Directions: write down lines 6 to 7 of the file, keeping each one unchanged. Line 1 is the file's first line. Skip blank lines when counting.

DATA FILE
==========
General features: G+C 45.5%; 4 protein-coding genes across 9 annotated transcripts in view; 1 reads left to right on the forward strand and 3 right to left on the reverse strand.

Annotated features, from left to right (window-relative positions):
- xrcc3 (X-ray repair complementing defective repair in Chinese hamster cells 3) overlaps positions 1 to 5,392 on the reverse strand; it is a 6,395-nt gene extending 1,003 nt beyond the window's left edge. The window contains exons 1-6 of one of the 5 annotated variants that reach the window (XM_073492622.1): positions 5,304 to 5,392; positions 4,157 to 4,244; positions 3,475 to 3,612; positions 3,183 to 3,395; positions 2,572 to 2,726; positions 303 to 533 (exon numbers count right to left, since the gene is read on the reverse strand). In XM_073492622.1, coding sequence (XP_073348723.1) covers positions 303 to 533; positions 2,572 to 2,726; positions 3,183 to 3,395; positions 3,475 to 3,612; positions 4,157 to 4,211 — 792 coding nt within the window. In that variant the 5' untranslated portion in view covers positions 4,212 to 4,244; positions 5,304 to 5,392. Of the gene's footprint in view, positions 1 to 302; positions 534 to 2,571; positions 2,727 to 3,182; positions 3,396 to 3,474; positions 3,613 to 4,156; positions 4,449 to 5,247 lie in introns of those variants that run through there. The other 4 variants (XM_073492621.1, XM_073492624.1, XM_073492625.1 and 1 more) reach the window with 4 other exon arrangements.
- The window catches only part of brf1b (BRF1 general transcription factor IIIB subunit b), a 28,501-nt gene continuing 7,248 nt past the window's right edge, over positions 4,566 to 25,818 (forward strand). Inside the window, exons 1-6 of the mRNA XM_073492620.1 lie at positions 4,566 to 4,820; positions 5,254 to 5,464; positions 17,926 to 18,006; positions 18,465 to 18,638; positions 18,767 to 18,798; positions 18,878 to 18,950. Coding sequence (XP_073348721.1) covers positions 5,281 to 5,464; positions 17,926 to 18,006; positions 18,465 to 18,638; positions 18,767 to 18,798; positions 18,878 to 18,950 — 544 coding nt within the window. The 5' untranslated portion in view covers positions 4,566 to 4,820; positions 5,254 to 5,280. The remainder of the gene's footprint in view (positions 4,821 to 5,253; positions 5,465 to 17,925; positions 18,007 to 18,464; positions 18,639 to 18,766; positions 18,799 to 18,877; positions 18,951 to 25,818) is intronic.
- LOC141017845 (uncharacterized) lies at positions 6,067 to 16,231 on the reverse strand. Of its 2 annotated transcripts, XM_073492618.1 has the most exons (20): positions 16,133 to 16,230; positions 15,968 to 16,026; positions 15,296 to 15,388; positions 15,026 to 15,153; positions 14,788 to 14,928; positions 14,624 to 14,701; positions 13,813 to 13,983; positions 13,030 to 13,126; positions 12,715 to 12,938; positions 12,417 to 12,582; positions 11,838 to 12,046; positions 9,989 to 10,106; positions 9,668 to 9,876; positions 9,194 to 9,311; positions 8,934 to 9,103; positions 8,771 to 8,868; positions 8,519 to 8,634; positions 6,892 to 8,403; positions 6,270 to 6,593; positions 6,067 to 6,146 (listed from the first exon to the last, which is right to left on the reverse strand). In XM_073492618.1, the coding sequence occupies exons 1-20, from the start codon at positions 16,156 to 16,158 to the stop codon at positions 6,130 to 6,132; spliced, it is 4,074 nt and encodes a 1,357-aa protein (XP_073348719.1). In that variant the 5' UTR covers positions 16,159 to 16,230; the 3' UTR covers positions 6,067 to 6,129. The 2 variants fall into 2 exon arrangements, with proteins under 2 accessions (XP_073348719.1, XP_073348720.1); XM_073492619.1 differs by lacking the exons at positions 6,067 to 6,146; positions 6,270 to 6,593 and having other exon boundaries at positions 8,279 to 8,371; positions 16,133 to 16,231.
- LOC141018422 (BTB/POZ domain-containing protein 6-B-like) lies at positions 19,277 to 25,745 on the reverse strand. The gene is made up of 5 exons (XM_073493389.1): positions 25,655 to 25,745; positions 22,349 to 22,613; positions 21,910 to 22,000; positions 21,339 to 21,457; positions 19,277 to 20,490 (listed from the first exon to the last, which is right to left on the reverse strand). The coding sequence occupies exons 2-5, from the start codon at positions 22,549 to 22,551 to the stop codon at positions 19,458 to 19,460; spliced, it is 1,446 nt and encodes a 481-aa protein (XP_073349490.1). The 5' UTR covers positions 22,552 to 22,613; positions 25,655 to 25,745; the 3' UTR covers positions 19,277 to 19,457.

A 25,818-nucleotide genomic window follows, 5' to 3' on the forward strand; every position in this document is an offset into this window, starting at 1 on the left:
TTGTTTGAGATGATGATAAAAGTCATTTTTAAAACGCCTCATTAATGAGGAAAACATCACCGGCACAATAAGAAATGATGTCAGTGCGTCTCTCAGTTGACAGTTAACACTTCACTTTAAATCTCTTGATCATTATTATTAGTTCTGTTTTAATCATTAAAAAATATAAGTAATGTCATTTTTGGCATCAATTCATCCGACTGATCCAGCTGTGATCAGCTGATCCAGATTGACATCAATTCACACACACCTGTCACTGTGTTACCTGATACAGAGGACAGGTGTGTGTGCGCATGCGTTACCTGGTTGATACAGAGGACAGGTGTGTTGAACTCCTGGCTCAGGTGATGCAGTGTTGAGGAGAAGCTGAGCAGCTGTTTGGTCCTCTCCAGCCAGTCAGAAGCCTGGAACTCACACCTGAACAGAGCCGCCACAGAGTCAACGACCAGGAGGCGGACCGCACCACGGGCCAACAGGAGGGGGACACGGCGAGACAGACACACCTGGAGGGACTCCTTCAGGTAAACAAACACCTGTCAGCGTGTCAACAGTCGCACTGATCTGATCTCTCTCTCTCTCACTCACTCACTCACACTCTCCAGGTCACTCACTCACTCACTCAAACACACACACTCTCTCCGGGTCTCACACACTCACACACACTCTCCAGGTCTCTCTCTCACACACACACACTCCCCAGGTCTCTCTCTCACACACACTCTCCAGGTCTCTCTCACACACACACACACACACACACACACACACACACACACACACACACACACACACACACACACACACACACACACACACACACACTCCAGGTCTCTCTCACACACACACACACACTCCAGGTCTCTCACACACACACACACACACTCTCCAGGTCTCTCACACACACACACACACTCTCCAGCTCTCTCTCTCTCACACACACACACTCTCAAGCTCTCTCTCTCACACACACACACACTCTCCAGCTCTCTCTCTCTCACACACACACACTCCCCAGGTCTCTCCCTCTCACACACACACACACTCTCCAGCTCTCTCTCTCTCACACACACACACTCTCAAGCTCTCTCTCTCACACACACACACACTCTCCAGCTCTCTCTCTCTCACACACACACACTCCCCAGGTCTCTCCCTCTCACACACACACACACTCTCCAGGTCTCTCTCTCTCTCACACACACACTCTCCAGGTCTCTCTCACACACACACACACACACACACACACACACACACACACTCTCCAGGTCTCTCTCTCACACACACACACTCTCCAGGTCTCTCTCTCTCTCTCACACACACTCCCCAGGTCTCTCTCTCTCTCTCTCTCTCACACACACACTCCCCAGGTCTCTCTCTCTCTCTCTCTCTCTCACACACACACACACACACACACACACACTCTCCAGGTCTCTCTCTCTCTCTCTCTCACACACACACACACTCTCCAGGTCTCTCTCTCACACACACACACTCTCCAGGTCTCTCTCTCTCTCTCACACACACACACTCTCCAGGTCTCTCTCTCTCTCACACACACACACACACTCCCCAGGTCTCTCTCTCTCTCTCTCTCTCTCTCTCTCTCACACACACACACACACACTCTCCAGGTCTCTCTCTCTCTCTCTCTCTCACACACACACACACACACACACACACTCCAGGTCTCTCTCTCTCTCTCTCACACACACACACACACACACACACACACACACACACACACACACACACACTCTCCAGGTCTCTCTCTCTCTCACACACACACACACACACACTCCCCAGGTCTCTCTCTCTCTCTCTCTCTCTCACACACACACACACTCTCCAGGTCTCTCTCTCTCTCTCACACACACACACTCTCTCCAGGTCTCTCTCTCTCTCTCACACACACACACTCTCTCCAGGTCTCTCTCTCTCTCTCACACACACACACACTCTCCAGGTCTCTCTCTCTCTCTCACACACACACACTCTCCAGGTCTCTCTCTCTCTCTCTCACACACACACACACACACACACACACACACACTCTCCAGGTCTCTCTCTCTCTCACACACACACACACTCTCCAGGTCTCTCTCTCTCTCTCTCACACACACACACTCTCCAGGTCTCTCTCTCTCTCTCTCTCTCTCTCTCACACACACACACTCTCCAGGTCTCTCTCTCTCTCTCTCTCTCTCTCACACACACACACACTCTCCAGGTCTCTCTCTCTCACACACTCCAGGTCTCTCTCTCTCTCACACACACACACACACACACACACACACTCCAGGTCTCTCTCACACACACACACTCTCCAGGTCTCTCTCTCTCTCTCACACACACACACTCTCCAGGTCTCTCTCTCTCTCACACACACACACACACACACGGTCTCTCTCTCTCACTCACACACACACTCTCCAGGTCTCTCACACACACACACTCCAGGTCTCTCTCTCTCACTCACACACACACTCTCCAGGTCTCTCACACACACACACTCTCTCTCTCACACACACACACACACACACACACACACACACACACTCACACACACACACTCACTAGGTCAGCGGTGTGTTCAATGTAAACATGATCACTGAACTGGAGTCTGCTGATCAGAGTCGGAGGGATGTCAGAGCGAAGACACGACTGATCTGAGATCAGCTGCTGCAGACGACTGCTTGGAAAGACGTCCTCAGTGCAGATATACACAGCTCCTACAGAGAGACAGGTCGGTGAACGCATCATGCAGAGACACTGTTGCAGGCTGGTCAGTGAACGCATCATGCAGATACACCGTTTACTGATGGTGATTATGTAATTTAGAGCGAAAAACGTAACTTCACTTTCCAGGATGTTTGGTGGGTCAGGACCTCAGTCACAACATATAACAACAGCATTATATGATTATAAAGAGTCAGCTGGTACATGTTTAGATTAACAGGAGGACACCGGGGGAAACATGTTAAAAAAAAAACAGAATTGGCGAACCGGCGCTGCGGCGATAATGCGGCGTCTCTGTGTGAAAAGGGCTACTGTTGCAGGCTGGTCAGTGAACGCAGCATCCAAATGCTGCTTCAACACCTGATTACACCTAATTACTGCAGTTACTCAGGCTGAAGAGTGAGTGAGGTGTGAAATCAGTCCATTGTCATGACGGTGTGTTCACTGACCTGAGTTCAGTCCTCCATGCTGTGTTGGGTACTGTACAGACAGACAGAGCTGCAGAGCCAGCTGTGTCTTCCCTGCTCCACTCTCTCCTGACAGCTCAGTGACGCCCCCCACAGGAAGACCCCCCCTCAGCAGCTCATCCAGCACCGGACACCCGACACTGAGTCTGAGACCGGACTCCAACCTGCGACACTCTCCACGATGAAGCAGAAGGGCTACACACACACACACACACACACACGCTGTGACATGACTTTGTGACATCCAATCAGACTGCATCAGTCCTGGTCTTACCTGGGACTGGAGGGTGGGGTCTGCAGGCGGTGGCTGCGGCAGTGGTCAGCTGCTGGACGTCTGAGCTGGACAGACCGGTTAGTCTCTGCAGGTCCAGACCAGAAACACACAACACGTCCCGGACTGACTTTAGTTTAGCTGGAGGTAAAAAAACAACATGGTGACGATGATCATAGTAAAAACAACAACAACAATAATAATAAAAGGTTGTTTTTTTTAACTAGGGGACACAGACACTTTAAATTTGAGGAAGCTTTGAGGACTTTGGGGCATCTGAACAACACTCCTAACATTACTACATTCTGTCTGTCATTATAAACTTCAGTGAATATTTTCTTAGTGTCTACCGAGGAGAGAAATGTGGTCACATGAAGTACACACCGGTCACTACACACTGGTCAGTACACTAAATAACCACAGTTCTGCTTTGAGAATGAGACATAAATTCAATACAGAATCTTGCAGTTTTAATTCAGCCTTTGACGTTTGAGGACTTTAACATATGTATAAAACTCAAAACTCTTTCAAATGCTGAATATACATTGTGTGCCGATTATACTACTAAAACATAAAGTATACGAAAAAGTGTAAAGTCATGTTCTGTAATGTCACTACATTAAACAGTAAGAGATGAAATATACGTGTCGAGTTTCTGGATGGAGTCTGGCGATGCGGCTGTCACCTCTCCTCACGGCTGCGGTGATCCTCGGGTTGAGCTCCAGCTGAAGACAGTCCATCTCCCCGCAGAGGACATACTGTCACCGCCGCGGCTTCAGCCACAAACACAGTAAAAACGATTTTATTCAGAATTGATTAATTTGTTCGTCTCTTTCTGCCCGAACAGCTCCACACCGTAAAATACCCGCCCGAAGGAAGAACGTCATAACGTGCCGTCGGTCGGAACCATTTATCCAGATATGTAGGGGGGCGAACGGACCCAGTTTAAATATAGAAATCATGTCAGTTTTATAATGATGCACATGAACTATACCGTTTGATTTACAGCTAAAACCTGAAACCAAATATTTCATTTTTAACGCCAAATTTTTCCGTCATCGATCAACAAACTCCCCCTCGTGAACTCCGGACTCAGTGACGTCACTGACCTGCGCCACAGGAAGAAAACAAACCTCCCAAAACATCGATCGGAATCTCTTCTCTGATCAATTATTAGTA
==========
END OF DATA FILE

- LOC141018422 (BTB/POZ domain-containing protein 6-B-like) lies at positions 19,277 to 25,745 on the reverse strand. The gene is made up of 5 exons (XM_073493389.1): positions 25,655 to 25,745; positions 22,349 to 22,613; positions 21,910 to 22,000; positions 21,339 to 21,457; positions 19,277 to 20,490 (listed from the first exon to the last, which is right to left on the reverse strand). The coding sequence occupies exons 2-5, from the start codon at positions 22,549 to 22,551 to the stop codon at positions 19,458 to 19,460; spliced, it is 1,446 nt and encodes a 481-aa protein (XP_073349490.1). The 5' UTR covers positions 22,552 to 22,613; positions 25,655 to 25,745; the 3' UTR covers positions 19,277 to 19,457.

A 25,818-nucleotide genomic window follows, 5' to 3' on the forward strand; every position in this document is an offset into this window, starting at 1 on the left: